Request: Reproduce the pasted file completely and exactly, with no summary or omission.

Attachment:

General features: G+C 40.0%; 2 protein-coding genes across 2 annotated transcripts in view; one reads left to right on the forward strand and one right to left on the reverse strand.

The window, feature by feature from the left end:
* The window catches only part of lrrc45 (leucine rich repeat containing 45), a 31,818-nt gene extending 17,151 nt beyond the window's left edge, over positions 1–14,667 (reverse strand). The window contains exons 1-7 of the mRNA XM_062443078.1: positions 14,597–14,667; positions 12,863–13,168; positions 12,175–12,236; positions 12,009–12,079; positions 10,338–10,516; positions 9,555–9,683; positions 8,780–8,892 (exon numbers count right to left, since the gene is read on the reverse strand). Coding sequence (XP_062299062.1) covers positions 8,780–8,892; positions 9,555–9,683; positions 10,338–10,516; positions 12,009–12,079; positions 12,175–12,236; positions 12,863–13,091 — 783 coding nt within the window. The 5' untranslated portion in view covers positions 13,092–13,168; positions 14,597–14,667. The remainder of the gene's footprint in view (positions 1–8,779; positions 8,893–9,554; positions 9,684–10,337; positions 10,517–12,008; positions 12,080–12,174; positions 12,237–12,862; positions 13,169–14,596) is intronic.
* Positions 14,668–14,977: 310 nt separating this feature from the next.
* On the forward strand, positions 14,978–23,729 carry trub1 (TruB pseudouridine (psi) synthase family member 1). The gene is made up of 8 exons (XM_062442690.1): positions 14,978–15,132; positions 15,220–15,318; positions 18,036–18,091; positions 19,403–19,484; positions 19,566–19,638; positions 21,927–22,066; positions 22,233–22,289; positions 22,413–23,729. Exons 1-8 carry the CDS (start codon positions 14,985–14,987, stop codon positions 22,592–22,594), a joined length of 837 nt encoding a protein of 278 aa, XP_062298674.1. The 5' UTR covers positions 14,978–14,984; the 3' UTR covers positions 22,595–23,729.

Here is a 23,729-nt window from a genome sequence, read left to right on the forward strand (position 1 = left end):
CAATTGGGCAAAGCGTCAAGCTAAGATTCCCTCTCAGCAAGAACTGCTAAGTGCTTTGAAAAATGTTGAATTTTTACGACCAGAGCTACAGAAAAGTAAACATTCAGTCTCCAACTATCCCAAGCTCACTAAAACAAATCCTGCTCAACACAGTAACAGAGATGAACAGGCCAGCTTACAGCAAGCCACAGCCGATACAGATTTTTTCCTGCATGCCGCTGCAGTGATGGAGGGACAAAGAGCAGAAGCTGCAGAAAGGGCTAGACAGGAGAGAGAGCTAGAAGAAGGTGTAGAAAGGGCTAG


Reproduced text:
General features: G+C 40.0%; 2 protein-coding genes across 2 annotated transcripts in view; one reads left to right on the forward strand and one right to left on the reverse strand.

The window, feature by feature from the left end:
* The window catches only part of lrrc45 (leucine rich repeat containing 45), a 31,818-nt gene extending 17,151 nt beyond the window's left edge, over positions 1–14,667 (reverse strand). The window contains exons 1-7 of the mRNA XM_062443078.1: positions 14,597–14,667; positions 12,863–13,168; positions 12,175–12,236; positions 12,009–12,079; positions 10,338–10,516; positions 9,555–9,683; positions 8,780–8,892 (exon numbers count right to left, since the gene is read on the reverse strand). Coding sequence (XP_062299062.1) covers positions 8,780–8,892; positions 9,555–9,683; positions 10,338–10,516; positions 12,009–12,079; positions 12,175–12,236; positions 12,863–13,091 — 783 coding nt within the window. The 5' untranslated portion in view covers positions 13,092–13,168; positions 14,597–14,667. The remainder of the gene's footprint in view (positions 1–8,779; positions 8,893–9,554; positions 9,684–10,337; positions 10,517–12,008; positions 12,080–12,174; positions 12,237–12,862; positions 13,169–14,596) is intronic.
* Positions 14,668–14,977: 310 nt separating this feature from the next.
* On the forward strand, positions 14,978–23,729 carry trub1 (TruB pseudouridine (psi) synthase family member 1). The gene is made up of 8 exons (XM_062442690.1): positions 14,978–15,132; positions 15,220–15,318; positions 18,036–18,091; positions 19,403–19,484; positions 19,566–19,638; positions 21,927–22,066; positions 22,233–22,289; positions 22,413–23,729. Exons 1-8 carry the CDS (start codon positions 14,985–14,987, stop codon positions 22,592–22,594), a joined length of 837 nt encoding a protein of 278 aa, XP_062298674.1. The 5' UTR covers positions 14,978–14,984; the 3' UTR covers positions 22,595–23,729.

Here is a 23,729-nt window from a genome sequence, read left to right on the forward strand (position 1 = left end):
CAATTGGGCAAAGCGTCAAGCTAAGATTCCCTCTCAGCAAGAACTGCTAAGTGCTTTGAAAAATGTTGAATTTTTACGACCAGAGCTACAGAAAAGTAAACATTCAGTCTCCAACTATCCCAAGCTCACTAAAACAAATCCTGCTCAACACAGTAACAGAGATGAACAGGCCAGCTTACAGCAAGCCACAGCCGATACAGATTTTTTCCTGCATGCCGCTGCAGTGATGGAGGGACAAAGAGCAGAAGCTGCAGAAAGGGCTAGACAGGAGAGAGAGCTAGAAGAAGGTGTAGAAAGGGCTAG